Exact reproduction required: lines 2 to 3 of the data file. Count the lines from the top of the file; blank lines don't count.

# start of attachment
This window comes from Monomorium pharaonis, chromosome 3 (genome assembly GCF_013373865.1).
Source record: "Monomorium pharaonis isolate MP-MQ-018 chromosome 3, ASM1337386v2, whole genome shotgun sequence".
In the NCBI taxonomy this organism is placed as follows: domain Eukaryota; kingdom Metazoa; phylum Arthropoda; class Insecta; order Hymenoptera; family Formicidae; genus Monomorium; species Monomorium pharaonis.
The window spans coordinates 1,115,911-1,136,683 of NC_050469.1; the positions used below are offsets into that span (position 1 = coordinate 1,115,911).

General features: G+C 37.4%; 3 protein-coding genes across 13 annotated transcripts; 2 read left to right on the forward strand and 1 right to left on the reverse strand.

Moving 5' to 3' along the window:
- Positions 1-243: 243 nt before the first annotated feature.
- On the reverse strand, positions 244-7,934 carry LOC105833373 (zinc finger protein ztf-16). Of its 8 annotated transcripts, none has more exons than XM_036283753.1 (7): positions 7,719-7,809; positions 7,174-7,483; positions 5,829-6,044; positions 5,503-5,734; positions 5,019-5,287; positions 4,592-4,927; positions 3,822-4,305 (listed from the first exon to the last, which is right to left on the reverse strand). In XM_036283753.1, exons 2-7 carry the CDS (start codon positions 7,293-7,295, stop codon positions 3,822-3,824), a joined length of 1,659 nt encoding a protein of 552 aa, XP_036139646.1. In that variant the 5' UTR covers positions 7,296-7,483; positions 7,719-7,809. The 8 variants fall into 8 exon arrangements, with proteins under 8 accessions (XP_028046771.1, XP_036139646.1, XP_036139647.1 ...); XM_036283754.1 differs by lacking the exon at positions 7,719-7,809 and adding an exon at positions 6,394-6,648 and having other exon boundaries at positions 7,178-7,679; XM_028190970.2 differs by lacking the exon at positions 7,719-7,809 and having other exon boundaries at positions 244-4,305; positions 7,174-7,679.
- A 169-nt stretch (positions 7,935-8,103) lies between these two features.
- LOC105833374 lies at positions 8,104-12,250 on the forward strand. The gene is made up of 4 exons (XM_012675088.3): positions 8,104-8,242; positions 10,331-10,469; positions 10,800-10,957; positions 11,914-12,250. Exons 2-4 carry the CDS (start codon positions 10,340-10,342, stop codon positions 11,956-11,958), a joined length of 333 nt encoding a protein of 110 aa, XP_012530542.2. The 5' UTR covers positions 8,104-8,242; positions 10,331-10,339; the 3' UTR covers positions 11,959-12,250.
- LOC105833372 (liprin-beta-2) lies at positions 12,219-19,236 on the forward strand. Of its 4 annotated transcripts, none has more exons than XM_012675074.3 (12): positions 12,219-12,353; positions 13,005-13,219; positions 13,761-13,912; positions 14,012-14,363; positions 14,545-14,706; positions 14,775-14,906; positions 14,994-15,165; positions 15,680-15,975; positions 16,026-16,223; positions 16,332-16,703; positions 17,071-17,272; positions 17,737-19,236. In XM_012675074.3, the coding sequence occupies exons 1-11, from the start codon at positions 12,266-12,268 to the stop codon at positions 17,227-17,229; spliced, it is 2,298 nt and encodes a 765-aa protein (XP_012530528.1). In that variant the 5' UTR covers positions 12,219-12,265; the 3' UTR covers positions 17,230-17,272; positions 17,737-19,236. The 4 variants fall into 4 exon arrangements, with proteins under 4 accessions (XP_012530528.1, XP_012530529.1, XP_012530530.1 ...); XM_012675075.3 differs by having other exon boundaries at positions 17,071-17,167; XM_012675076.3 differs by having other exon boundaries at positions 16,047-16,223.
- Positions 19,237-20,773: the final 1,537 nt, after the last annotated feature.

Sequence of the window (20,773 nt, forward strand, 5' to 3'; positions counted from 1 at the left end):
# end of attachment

Source record: "Monomorium pharaonis isolate MP-MQ-018 chromosome 3, ASM1337386v2, whole genome shotgun sequence".
In the NCBI taxonomy this organism is placed as follows: domain Eukaryota; kingdom Metazoa; phylum Arthropoda; class Insecta; order Hymenoptera; family Formicidae; genus Monomorium; species Monomorium pharaonis.